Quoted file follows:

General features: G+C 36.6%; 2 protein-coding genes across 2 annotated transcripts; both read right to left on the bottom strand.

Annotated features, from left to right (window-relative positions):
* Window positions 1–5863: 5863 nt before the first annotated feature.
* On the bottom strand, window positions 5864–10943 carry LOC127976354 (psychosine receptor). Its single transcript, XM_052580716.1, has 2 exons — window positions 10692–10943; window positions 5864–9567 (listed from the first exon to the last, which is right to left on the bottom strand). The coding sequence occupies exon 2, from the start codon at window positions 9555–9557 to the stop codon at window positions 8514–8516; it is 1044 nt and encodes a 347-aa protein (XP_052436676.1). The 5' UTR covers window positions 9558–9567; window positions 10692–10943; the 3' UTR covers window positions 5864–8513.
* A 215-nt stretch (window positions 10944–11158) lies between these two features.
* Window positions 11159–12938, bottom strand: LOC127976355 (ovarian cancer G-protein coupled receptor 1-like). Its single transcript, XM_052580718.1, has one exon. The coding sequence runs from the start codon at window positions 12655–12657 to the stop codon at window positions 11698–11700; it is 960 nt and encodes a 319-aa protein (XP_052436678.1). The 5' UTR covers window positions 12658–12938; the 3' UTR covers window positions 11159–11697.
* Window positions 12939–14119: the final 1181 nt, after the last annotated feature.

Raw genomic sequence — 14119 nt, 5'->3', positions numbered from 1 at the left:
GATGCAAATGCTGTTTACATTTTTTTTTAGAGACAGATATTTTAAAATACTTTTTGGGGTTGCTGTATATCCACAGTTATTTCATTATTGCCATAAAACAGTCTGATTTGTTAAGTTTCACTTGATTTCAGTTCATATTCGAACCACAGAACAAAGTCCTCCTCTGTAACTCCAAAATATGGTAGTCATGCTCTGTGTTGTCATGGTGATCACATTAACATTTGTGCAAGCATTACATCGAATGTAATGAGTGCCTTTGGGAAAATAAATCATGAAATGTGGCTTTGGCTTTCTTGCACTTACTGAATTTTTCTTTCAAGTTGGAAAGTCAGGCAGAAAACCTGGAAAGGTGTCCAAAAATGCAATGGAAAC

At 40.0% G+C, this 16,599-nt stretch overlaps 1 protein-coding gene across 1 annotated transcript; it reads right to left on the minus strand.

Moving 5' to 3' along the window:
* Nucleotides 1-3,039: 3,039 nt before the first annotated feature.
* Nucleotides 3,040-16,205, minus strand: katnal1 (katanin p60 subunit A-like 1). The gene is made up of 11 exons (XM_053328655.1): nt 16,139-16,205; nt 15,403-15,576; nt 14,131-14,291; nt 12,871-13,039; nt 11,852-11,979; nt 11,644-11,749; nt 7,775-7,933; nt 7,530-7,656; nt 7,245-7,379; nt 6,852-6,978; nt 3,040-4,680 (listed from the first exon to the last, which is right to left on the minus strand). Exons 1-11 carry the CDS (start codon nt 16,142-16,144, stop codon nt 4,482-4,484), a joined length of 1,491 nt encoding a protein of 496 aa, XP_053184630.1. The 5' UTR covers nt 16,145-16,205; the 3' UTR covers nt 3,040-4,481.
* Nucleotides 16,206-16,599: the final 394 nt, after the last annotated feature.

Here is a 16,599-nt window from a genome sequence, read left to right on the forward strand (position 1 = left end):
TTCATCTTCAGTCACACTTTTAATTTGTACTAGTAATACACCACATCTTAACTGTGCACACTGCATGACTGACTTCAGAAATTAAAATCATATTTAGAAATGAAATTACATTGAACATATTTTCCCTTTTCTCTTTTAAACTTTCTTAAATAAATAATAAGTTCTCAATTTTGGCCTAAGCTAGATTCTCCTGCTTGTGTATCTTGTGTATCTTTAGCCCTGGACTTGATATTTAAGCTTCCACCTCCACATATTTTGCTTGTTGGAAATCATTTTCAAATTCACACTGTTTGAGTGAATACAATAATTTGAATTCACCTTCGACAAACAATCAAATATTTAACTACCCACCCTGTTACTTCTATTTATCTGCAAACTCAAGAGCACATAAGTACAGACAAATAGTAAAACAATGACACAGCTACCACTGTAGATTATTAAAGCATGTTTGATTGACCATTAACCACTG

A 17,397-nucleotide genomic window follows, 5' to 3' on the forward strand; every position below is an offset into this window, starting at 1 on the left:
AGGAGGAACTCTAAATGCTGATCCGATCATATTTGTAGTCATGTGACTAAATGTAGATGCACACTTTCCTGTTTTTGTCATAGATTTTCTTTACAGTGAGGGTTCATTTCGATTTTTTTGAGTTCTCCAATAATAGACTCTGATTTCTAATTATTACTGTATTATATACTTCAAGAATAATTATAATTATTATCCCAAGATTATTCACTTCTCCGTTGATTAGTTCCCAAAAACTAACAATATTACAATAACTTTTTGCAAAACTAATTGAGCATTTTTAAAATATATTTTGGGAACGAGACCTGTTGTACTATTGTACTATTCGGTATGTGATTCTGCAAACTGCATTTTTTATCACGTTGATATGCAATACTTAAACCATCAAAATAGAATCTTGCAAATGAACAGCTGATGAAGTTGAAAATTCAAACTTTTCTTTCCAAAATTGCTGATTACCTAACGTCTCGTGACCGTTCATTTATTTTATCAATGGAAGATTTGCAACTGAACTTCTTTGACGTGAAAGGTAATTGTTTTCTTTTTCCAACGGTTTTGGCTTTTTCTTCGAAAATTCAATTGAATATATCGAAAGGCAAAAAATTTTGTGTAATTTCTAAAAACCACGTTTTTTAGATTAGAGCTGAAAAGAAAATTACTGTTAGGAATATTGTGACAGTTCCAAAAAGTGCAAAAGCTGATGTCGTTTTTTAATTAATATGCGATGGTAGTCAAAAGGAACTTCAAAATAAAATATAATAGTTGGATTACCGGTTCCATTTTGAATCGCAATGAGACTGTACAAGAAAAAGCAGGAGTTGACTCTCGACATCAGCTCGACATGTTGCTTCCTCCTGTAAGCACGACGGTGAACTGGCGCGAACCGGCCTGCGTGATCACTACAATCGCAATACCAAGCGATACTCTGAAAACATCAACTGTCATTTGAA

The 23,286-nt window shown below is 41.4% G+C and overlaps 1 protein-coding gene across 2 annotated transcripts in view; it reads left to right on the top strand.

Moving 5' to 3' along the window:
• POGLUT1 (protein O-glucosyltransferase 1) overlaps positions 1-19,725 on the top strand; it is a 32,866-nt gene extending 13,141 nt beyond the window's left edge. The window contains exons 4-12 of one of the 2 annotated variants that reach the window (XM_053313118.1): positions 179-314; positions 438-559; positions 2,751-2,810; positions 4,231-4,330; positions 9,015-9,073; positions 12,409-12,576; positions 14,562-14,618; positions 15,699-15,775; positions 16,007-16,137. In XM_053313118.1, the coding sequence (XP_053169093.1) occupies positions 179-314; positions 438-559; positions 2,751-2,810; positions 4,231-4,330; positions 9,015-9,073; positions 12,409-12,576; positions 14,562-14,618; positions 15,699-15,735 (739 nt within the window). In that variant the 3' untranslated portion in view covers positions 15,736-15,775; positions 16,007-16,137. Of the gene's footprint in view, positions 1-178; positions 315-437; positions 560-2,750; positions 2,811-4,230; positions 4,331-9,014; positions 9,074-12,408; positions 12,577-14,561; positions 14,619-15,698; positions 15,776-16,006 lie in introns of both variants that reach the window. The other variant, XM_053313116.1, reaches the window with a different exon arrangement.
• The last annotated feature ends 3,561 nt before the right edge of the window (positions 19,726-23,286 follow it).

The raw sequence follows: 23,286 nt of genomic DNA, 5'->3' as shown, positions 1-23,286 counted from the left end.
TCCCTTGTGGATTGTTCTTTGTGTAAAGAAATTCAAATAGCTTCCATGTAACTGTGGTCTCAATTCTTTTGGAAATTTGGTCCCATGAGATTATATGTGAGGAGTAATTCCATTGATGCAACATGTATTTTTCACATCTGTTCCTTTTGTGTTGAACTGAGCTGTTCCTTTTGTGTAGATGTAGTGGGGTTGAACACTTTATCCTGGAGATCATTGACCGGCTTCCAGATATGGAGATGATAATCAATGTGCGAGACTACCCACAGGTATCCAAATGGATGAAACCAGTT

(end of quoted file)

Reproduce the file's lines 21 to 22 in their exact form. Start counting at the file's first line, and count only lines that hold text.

• POGLUT1 (protein O-glucosyltransferase 1) overlaps positions 1-19,725 on the top strand; it is a 32,866-nt gene extending 13,141 nt beyond the window's left edge. The window contains exons 4-12 of one of the 2 annotated variants that reach the window (XM_053313118.1): positions 179-314; positions 438-559; positions 2,751-2,810; positions 4,231-4,330; positions 9,015-9,073; positions 12,409-12,576; positions 14,562-14,618; positions 15,699-15,775; positions 16,007-16,137. In XM_053313118.1, the coding sequence (XP_053169093.1) occupies positions 179-314; positions 438-559; positions 2,751-2,810; positions 4,231-4,330; positions 9,015-9,073; positions 12,409-12,576; positions 14,562-14,618; positions 15,699-15,735 (739 nt within the window). In that variant the 3' untranslated portion in view covers positions 15,736-15,775; positions 16,007-16,137. Of the gene's footprint in view, positions 1-178; positions 315-437; positions 560-2,750; positions 2,811-4,230; positions 4,331-9,014; positions 9,074-12,408; positions 12,577-14,561; positions 14,619-15,698; positions 15,776-16,006 lie in introns of both variants that reach the window. The other variant, XM_053313116.1, reaches the window with a different exon arrangement.
• The last annotated feature ends 3,561 nt before the right edge of the window (positions 19,726-23,286 follow it).